“There’s a huge investment in the Western world in self-destructive young men. We need to have these tragedies acted out for us… because we want to imagine what it must be like without actually having to do it ourselves.” — Joy Division – Under Review (1:04:26).
Consider professional boxing. It has a well-known track record of multi-million-dollar, champion boxers going broke — perhaps the best-known example of which is Mike Tyson. Likewise, according to one estimation, 80% of NFL players go broke three years after within three years of being out of the league. Leaving sport aside, singers and musicians have, as we know, ended up ripped off and/or dead — Kurt Cobain, Sid Vicious, and Joy Division’s Ian Curtis being among the latter group. Continue reading “The Tragedy of Young Men”
Recently, I spoke to a relatively large gathering on the subject of manhood and initiation — no doubt a taboo subject today that may already have one or two readers tut-tutting with disapproval.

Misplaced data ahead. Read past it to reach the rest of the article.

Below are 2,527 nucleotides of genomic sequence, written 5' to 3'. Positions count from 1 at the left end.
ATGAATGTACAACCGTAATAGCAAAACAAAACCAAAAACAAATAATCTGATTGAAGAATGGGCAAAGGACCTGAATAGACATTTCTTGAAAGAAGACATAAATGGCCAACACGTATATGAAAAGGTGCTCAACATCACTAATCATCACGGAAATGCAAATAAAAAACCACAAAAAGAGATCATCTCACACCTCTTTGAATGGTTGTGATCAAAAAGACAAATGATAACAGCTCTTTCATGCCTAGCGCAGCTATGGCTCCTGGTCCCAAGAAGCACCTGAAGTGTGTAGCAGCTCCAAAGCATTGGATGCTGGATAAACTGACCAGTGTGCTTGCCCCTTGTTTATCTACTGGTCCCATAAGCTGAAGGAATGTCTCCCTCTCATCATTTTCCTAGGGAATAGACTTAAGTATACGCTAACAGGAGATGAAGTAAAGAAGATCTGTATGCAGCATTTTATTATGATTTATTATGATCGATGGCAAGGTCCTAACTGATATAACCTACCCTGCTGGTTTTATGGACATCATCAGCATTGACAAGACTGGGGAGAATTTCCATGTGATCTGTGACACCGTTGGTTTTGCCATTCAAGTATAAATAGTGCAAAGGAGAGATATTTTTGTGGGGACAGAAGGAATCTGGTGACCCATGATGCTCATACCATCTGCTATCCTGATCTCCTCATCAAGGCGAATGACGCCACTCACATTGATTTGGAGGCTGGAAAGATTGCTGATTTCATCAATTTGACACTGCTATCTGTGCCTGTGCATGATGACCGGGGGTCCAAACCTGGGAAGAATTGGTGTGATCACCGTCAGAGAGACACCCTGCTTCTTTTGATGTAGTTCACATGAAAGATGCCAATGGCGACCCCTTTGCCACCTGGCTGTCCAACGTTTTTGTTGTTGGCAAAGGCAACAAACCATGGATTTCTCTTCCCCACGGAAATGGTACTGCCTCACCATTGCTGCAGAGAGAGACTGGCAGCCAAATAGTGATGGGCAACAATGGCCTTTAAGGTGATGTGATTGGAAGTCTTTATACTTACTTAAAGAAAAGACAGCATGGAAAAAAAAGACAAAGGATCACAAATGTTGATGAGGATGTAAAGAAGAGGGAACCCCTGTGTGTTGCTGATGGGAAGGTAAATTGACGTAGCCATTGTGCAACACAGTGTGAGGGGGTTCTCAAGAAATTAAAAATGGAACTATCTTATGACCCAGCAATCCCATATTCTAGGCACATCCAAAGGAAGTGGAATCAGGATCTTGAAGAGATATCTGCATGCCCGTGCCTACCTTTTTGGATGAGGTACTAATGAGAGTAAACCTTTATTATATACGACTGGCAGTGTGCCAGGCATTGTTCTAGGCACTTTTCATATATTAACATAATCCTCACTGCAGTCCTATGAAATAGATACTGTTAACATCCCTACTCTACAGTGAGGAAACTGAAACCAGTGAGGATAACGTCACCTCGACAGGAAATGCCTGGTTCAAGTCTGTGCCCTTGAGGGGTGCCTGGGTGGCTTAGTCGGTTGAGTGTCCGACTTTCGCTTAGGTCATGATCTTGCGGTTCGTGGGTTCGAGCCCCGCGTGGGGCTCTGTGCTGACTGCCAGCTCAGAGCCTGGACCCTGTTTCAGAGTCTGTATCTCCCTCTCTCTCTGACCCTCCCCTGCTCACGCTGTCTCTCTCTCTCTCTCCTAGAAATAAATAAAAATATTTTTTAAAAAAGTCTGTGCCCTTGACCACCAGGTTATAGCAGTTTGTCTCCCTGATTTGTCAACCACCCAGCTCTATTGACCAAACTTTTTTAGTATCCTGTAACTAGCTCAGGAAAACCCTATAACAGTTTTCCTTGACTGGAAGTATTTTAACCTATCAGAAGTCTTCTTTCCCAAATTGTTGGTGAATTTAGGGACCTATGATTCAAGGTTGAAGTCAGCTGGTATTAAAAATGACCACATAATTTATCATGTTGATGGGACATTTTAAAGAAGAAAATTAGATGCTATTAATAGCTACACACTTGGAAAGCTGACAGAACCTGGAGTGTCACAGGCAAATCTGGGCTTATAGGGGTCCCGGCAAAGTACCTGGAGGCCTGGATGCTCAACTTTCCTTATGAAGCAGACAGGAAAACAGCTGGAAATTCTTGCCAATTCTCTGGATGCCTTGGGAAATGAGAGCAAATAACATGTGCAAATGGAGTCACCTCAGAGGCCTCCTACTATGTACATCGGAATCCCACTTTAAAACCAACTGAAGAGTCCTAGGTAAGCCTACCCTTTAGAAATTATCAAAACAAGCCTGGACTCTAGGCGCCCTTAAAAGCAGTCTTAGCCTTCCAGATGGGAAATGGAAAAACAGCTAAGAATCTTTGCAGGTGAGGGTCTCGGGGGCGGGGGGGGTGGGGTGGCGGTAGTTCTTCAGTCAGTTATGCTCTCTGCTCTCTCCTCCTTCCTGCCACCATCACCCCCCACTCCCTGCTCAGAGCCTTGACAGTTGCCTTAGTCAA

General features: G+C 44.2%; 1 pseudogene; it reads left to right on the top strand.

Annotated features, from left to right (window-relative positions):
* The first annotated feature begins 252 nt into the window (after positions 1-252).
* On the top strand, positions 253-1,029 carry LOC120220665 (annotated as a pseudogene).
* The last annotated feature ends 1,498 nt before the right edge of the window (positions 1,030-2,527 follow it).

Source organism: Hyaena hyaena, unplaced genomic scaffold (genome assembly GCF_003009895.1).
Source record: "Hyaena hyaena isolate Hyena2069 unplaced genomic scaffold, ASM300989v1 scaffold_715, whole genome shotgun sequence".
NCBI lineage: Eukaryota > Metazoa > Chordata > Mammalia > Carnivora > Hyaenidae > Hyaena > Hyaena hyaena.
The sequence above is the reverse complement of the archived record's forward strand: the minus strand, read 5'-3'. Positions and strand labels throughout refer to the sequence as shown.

To be clear, by “manhood” I don’t mean exaggerated, macho behavior, boozing and fighting in nightclubs, leering at women, or any of the modern cliches that society seems to think is the essence of being a man. I am referring to — and spoke about — ideas of manhood from tribal society (especially ritual initiation into manhood, which can be found in every culture from African tribes to European ones) to classical civilizations (most notably the Confucian idea of the superior man, the Chun Tzu). Continue reading “Men, Women, Violence and Hate: Some Thoughts”
“(Wealth) is a consolation to everyone,
although every man shall distribute much
if he will, before the Lord renown be
dealt in his lot” — Old English Rune Poem.
A few years ago, I made a translation of The Old English Rune Poem. Above is the first stanza. My translation is probably slightly different to others. But, here, I’m not concerned with technicalities of language, but what we might learn from the poem.
“Wealth” — whatever we might define that as — “is a consolation.” And I would suggest, that it is a “consolation” for the fact that we are mortal and will no longer experience life as we do now. “Wealth” represents the comforts of life. Continue reading “Courage and Generosity”